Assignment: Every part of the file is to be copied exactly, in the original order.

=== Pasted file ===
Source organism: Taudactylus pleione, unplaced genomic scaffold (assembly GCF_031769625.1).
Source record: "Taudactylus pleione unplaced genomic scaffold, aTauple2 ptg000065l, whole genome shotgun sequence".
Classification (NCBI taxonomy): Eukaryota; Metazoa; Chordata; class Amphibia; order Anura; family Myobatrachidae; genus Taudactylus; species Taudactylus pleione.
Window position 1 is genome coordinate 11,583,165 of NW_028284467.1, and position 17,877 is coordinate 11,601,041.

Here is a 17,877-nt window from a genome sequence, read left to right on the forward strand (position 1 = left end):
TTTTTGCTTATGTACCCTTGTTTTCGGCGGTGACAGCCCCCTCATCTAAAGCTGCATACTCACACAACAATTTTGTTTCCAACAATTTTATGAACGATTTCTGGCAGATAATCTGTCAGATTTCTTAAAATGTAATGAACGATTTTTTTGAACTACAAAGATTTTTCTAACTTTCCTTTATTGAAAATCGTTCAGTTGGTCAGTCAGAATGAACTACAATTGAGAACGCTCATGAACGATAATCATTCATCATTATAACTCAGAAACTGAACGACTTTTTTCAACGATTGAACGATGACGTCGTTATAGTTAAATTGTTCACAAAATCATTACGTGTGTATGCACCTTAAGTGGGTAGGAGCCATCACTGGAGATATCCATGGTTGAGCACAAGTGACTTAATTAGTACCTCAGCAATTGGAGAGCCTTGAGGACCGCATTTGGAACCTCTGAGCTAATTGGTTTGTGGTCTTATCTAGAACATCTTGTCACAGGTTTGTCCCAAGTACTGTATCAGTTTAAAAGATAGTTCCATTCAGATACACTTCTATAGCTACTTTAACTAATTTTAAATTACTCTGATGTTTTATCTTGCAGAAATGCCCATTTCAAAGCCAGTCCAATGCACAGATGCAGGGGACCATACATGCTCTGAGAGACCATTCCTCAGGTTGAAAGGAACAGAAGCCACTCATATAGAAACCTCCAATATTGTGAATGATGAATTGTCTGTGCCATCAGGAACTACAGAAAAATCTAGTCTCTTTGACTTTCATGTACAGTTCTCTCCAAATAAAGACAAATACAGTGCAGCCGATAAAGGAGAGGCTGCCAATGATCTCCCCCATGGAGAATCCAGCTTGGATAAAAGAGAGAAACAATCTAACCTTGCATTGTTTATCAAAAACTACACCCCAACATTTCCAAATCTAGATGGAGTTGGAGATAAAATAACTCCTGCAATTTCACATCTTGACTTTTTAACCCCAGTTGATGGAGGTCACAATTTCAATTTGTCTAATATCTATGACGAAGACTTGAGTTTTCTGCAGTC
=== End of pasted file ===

Source organism: Taudactylus pleione, unplaced genomic scaffold (assembly GCF_031769625.1).
Source record: "Taudactylus pleione unplaced genomic scaffold, aTauple2 ptg000065l, whole genome shotgun sequence".
Classification (NCBI taxonomy): Eukaryota; Metazoa; Chordata; class Amphibia; order Anura; family Myobatrachidae; genus Taudactylus; species Taudactylus pleione.
Window position 1 is genome coordinate 11,583,165 of NW_028284467.1, and position 17,877 is coordinate 11,601,041.

Here is a 17,877-nt window from a genome sequence, read left to right on the forward strand (position 1 = left end):
TTTTTGCTTATGTACCCTTGTTTTCGGCGGTGACAGCCCCCTCATCTAAAGCTGCATACTCACACAACAATTTTGTTTCCAACAATTTTATGAACGATTTCTGGCAGATAATCTGTCAGATTTCTTAAAATGTAATGAACGATTTTTTTGAACTACAAAGATTTTTCTAACTTTCCTTTATTGAAAATCGTTCAGTTGGTCAGTCAGAATGAACTACAATTGAGAACGCTCATGAACGATAATCATTCATCATTATAACTCAGAAACTGAACGACTTTTTTCAACGATTGAACGATGACGTCGTTATAGTTAAATTGTTCACAAAATCATTACGTGTGTATGCACCTTAAGTGGGTAGGAGCCATCACTGGAGATATCCATGGTTGAGCACAAGTGACTTAATTAGTACCTCAGCAATTGGAGAGCCTTGAGGACCGCATTTGGAACCTCTGAGCTAATTGGTTTGTGGTCTTATCTAGAACATCTTGTCACAGGTTTGTCCCAAGTACTGTATCAGTTTAAAAGATAGTTCCATTCAGATACACTTCTATAGCTACTTTAACTAATTTTAAATTACTCTGATGTTTTATCTTGCAGAAATGCCCATTTCAAAGCCAGTCCAATGCACAGATGCAGGGGACCATACATGCTCTGAGAGACCATTCCTCAGGTTGAAAGGAACAGAAGCCACTCATATAGAAACCTCCAATATTGTGAATGATGAATTGTCTGTGCCATCAGGAACTACAGAAAAATCTAGTCTCTTTGACTTTCATGTACAGTTCTCTCCAAATAAAGACAAATACAGTGCAGCCGATAAAGGAGAGGCTGCCAATGATCTCCCCCATGGAGAATCCAGCTTGGATAAAAGAGAGAAACAATCTAACCTTGCATTGTTTATCAAAAACTACACCCCAACATTTCCAAATCTAGATGGAGTTGGAGATAAAATAACTCCTGCAATTTCACATCTTGACTTTTTAACCCCAGTTGATGGAGGTCACAATTTCAATTTGTCTAATATCTATGACGAAGACTTGAGTTTTCTGCAGTC